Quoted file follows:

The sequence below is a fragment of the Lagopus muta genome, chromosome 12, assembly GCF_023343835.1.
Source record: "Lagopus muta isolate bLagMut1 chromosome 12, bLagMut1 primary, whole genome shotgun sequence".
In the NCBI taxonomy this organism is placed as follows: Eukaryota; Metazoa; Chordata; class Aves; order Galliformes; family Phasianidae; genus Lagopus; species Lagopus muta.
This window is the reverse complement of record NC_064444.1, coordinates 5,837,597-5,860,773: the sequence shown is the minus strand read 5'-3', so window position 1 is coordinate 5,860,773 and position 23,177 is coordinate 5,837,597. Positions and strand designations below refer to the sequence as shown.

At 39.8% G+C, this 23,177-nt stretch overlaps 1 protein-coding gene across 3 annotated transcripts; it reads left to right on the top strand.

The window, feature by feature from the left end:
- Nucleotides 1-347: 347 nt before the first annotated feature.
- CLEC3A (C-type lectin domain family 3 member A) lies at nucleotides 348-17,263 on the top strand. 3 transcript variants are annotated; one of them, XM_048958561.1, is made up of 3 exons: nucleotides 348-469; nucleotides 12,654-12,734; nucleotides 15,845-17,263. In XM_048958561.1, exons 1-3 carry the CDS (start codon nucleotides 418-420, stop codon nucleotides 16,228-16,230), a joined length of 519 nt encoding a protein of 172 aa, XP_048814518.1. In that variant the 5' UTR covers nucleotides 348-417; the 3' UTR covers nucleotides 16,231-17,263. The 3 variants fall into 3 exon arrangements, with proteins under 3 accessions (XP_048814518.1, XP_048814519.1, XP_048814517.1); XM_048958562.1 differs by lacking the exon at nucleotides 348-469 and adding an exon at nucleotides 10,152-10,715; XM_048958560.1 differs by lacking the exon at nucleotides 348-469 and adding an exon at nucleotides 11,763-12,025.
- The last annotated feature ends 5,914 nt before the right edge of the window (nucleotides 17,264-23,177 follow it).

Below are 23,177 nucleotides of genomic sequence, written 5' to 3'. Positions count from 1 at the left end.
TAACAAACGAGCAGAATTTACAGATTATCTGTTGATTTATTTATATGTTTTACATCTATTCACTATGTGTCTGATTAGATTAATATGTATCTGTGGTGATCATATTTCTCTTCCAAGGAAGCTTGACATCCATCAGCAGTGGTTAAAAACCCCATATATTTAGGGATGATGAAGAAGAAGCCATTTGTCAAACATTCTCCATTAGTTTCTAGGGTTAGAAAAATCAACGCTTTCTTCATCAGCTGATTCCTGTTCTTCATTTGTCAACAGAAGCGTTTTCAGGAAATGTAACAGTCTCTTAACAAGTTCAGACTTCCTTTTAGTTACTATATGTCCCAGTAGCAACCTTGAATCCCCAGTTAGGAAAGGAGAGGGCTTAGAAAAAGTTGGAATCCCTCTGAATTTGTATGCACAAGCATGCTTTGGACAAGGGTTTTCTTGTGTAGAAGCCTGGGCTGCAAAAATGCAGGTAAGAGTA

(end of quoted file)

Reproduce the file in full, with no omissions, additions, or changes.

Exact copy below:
The sequence below is a fragment of the Lagopus muta genome, chromosome 12, assembly GCF_023343835.1.
Source record: "Lagopus muta isolate bLagMut1 chromosome 12, bLagMut1 primary, whole genome shotgun sequence".
In the NCBI taxonomy this organism is placed as follows: Eukaryota; Metazoa; Chordata; class Aves; order Galliformes; family Phasianidae; genus Lagopus; species Lagopus muta.
This window is the reverse complement of record NC_064444.1, coordinates 5,837,597-5,860,773: the sequence shown is the minus strand read 5'-3', so window position 1 is coordinate 5,860,773 and position 23,177 is coordinate 5,837,597. Positions and strand designations below refer to the sequence as shown.

At 39.8% G+C, this 23,177-nt stretch overlaps 1 protein-coding gene across 3 annotated transcripts; it reads left to right on the top strand.

The window, feature by feature from the left end:
- Nucleotides 1-347: 347 nt before the first annotated feature.
- CLEC3A (C-type lectin domain family 3 member A) lies at nucleotides 348-17,263 on the top strand. 3 transcript variants are annotated; one of them, XM_048958561.1, is made up of 3 exons: nucleotides 348-469; nucleotides 12,654-12,734; nucleotides 15,845-17,263. In XM_048958561.1, exons 1-3 carry the CDS (start codon nucleotides 418-420, stop codon nucleotides 16,228-16,230), a joined length of 519 nt encoding a protein of 172 aa, XP_048814518.1. In that variant the 5' UTR covers nucleotides 348-417; the 3' UTR covers nucleotides 16,231-17,263. The 3 variants fall into 3 exon arrangements, with proteins under 3 accessions (XP_048814518.1, XP_048814519.1, XP_048814517.1); XM_048958562.1 differs by lacking the exon at nucleotides 348-469 and adding an exon at nucleotides 10,152-10,715; XM_048958560.1 differs by lacking the exon at nucleotides 348-469 and adding an exon at nucleotides 11,763-12,025.
- The last annotated feature ends 5,914 nt before the right edge of the window (nucleotides 17,264-23,177 follow it).

Below are 23,177 nucleotides of genomic sequence, written 5' to 3'. Positions count from 1 at the left end.
TAACAAACGAGCAGAATTTACAGATTATCTGTTGATTTATTTATATGTTTTACATCTATTCACTATGTGTCTGATTAGATTAATATGTATCTGTGGTGATCATATTTCTCTTCCAAGGAAGCTTGACATCCATCAGCAGTGGTTAAAAACCCCATATATTTAGGGATGATGAAGAAGAAGCCATTTGTCAAACATTCTCCATTAGTTTCTAGGGTTAGAAAAATCAACGCTTTCTTCATCAGCTGATTCCTGTTCTTCATTTGTCAACAGAAGCGTTTTCAGGAAATGTAACAGTCTCTTAACAAGTTCAGACTTCCTTTTAGTTACTATATGTCCCAGTAGCAACCTTGAATCCCCAGTTAGGAAAGGAGAGGGCTTAGAAAAAGTTGGAATCCCTCTGAATTTGTATGCACAAGCATGCTTTGGACAAGGGTTTTCTTGTGTAGAAGCCTGGGCTGCAAAAATGCAGGTAAGAGTA